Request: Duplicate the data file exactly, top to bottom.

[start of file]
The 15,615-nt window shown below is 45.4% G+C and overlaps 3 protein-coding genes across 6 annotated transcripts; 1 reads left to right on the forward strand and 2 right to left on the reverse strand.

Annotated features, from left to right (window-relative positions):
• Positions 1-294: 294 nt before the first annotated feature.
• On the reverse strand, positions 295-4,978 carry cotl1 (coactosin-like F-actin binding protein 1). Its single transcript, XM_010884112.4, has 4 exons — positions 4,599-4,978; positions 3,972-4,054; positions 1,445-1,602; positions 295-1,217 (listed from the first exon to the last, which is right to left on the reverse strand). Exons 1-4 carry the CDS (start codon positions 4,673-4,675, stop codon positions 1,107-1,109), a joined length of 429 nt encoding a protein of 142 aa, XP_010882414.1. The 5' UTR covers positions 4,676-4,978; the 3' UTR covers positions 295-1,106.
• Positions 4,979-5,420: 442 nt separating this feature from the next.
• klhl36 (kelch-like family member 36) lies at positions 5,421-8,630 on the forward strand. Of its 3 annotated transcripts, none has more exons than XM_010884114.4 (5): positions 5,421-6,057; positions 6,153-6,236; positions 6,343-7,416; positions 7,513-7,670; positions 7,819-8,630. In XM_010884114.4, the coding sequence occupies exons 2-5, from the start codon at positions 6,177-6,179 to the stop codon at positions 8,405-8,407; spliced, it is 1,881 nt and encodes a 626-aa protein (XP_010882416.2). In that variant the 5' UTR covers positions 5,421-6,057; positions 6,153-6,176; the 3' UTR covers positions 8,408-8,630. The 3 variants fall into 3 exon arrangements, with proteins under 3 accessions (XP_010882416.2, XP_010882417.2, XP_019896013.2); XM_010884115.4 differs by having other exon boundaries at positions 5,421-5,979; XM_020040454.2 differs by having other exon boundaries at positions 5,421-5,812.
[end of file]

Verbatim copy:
The 15,615-nt window shown below is 45.4% G+C and overlaps 3 protein-coding genes across 6 annotated transcripts; 1 reads left to right on the forward strand and 2 right to left on the reverse strand.

Annotated features, from left to right (window-relative positions):
• Positions 1-294: 294 nt before the first annotated feature.
• On the reverse strand, positions 295-4,978 carry cotl1 (coactosin-like F-actin binding protein 1). Its single transcript, XM_010884112.4, has 4 exons — positions 4,599-4,978; positions 3,972-4,054; positions 1,445-1,602; positions 295-1,217 (listed from the first exon to the last, which is right to left on the reverse strand). Exons 1-4 carry the CDS (start codon positions 4,673-4,675, stop codon positions 1,107-1,109), a joined length of 429 nt encoding a protein of 142 aa, XP_010882414.1. The 5' UTR covers positions 4,676-4,978; the 3' UTR covers positions 295-1,106.
• Positions 4,979-5,420: 442 nt separating this feature from the next.
• klhl36 (kelch-like family member 36) lies at positions 5,421-8,630 on the forward strand. Of its 3 annotated transcripts, none has more exons than XM_010884114.4 (5): positions 5,421-6,057; positions 6,153-6,236; positions 6,343-7,416; positions 7,513-7,670; positions 7,819-8,630. In XM_010884114.4, the coding sequence occupies exons 2-5, from the start codon at positions 6,177-6,179 to the stop codon at positions 8,405-8,407; spliced, it is 1,881 nt and encodes a 626-aa protein (XP_010882416.2). In that variant the 5' UTR covers positions 5,421-6,057; positions 6,153-6,176; the 3' UTR covers positions 8,408-8,630. The 3 variants fall into 3 exon arrangements, with proteins under 3 accessions (XP_010882416.2, XP_010882417.2, XP_019896013.2); XM_010884115.4 differs by having other exon boundaries at positions 5,421-5,979; XM_020040454.2 differs by having other exon boundaries at positions 5,421-5,812.